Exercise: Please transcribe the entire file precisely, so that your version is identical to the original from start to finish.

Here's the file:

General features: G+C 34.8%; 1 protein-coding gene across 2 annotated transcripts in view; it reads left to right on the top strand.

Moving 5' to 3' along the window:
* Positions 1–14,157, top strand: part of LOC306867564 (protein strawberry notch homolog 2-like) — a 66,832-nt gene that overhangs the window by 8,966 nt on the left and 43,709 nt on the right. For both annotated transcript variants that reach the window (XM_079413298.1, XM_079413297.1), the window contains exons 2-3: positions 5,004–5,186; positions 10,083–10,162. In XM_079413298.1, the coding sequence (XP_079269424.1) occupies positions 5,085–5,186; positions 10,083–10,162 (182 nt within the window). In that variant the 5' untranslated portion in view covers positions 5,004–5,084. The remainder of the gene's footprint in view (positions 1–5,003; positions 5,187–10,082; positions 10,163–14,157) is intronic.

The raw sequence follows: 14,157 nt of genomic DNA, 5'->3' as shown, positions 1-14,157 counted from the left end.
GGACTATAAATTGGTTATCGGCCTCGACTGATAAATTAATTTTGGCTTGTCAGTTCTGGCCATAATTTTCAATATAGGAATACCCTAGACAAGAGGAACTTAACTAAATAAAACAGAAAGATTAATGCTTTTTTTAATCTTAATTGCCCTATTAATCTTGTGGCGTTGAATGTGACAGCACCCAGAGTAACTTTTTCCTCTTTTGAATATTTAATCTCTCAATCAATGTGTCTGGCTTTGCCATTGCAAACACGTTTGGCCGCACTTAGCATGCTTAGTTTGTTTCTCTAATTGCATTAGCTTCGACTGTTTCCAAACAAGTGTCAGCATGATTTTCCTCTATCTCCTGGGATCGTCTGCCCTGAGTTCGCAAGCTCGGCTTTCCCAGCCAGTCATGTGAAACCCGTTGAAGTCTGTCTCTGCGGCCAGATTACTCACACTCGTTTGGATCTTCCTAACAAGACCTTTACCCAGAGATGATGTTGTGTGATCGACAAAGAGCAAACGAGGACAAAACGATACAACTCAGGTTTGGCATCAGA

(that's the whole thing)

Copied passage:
General features: G+C 34.8%; 1 protein-coding gene across 2 annotated transcripts in view; it reads left to right on the top strand.

Moving 5' to 3' along the window:
* Positions 1–14,157, top strand: part of LOC306867564 (protein strawberry notch homolog 2-like) — a 66,832-nt gene that overhangs the window by 8,966 nt on the left and 43,709 nt on the right. For both annotated transcript variants that reach the window (XM_079413298.1, XM_079413297.1), the window contains exons 2-3: positions 5,004–5,186; positions 10,083–10,162. In XM_079413298.1, the coding sequence (XP_079269424.1) occupies positions 5,085–5,186; positions 10,083–10,162 (182 nt within the window). In that variant the 5' untranslated portion in view covers positions 5,004–5,084. The remainder of the gene's footprint in view (positions 1–5,003; positions 5,187–10,082; positions 10,163–14,157) is intronic.

The raw sequence follows: 14,157 nt of genomic DNA, 5'->3' as shown, positions 1-14,157 counted from the left end.
GGACTATAAATTGGTTATCGGCCTCGACTGATAAATTAATTTTGGCTTGTCAGTTCTGGCCATAATTTTCAATATAGGAATACCCTAGACAAGAGGAACTTAACTAAATAAAACAGAAAGATTAATGCTTTTTTTAATCTTAATTGCCCTATTAATCTTGTGGCGTTGAATGTGACAGCACCCAGAGTAACTTTTTCCTCTTTTGAATATTTAATCTCTCAATCAATGTGTCTGGCTTTGCCATTGCAAACACGTTTGGCCGCACTTAGCATGCTTAGTTTGTTTCTCTAATTGCATTAGCTTCGACTGTTTCCAAACAAGTGTCAGCATGATTTTCCTCTATCTCCTGGGATCGTCTGCCCTGAGTTCGCAAGCTCGGCTTTCCCAGCCAGTCATGTGAAACCCGTTGAAGTCTGTCTCTGCGGCCAGATTACTCACACTCGTTTGGATCTTCCTAACAAGACCTTTACCCAGAGATGATGTTGTGTGATCGACAAAGAGCAAACGAGGACAAAACGATACAACTCAGGTTTGGCATCAGA